Deflating the housing bubble

In this tiny country demand so chronically exceeds supply that minor inducements simply will not light great fires under contractors.

November 20, 2010 23:03
3 minute read.
Housing in the Galilee.

galilee housing 248. (photo credit: Courtesy)

Last week, Prime Minister Binyamin Netanyahu appeared to have discovered the housing bubble, reacting with great urgency by summoning a dramatic press conference to address the ostensible emergency and announcing a set of short-haul remedies.

The Bank of Israel had already quickly adopted technical measures to cool the feverish market by making mortgages marginally more expensive. But the buzz and hype are quite belated. The bubble had been steadily inflating for years.

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Back when he took office in March 2009, Netanyahu declared that one of his main priorities was to overhaul our housing market by thoroughly reforming the Israel Lands Authority (ILA), then called the Israel Lands Administration.

The idea was to cut through the red tape and make more land available for construction. Theoretically this could have deluged the market with potential construction sites, which, in tandem with reduced bureaucracy, would have significantly increased supply – supposedly enough to lower prices.

The plan held promise for the long-range, though there was plenty wrong with it. In all probability it was overambitious and not entirely realistic. But such reservations are moot because to date nothing has been implemented, despite the Knesset having given its approval of the reform in August 2009.

What’s holding it up? For one thing, some 200 old ILA framework administrators are to be laid off, but as of yet there’s no agreement on their severance terms. For another, no progress has yet been made on employment terms for officials in the revamped ILA. To facilitate meaningful forward movement, these labor relations snarls will have to be undone in a greater hurry than displayed hitherto.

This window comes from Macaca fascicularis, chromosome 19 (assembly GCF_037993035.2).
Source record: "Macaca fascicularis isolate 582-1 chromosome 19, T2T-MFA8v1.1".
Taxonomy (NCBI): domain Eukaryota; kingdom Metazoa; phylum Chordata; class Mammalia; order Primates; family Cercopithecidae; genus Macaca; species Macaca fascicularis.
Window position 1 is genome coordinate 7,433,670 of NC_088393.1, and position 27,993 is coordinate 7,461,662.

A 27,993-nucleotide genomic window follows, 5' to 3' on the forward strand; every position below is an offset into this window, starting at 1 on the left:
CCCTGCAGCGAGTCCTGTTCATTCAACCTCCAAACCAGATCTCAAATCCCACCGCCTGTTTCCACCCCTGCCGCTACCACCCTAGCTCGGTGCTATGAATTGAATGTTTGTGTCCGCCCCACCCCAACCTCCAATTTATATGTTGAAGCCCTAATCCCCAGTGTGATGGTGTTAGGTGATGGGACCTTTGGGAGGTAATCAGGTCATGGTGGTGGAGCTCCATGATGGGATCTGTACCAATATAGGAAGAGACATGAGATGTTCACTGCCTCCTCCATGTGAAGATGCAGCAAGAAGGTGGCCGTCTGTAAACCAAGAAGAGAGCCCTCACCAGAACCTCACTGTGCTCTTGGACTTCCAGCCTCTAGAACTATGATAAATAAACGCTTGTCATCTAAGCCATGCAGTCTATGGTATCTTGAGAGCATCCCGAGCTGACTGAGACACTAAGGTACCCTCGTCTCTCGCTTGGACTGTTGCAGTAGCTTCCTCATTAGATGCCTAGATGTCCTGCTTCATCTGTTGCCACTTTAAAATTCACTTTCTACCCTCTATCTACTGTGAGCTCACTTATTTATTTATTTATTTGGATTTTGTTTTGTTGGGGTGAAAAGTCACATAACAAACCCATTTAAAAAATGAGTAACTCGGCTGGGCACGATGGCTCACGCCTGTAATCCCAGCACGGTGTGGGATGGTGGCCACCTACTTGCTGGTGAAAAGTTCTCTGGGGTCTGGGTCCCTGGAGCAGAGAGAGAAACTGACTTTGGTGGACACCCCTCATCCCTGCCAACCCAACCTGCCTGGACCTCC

IN THE meantime, Netanyahu now offers a string of minor quick-fix incentives to induce builders to finish their projects more speedily and thus perhaps cool demand. Among these is a 15 percent discount on the price of lands sold via ILA tender, which will apply to contractors who complete at least 80% of construction inside 30 months.

Additionally, the Betterment Tax would be reduced from 45% to 20% during 2011 only, again providing construction time doesn’t exceed 30 months.

Finally comes another anti-red-tape measure: having local authorities collect development taxes on public projects directly from contractors. Without this, municipalities are hard put to issue construction permits, generating considerable delays.

There’s nothing wrong with clearing away bureaucratic underbrush, as the above incentives to some degree are designed to do. But are these viable and sufficient solutions? Hardly.

It’s not as if the contractors willfully drag their feet. With current profits high they have every incentive – even without the new tax breaks – to build fast. Their problem is twofold: the time it takes to secure permits (which is where ILA reform is paramount) and the shortage of manpower.

As long as cheap foreign labor is hired, Israelis will shun construction and contractors will carp about worker shortages.

The vicious cycle must be broken.

Unfortunately contractors assert that the only panacea is to allow them to import into Israel 5,000 to 7,000 more Chinese laborers. But that is precisely what our economy and society must not countenance, even if in the short-run it gratifies the contractors. In the long-haul this is a recipe for societal disaster.

BUT THE biggest problem, still unaddressed, is the fact that the availability of large stretches of land in the highly desirable Central region is finite. Some privatelyowned land remains undeveloped because the proprietors are far from eager to tackle the gargantuan and convoluted tax issues that thawing their plots would entail and which the much-touted seeming quick-fixes do not fix. Additionally, contractors are hoarding vacant lots as calculated investments.

In this tiny country – with a relatively young population, immigration, upward mobility and real estate purchases by nonresident foreigners – demand so chronically exceeds supply that minor inducements simply will not light great fires under contractors.

Any credible solution must include, as a disincentive to speculation, higher taxation on lands owned by contracting firms (as distinct from individuals) but unused for over two years. It must feature a serious push to attract young IDF veterans to the building trades. And it must ensure that the stalled ILA reform is finally expedited.

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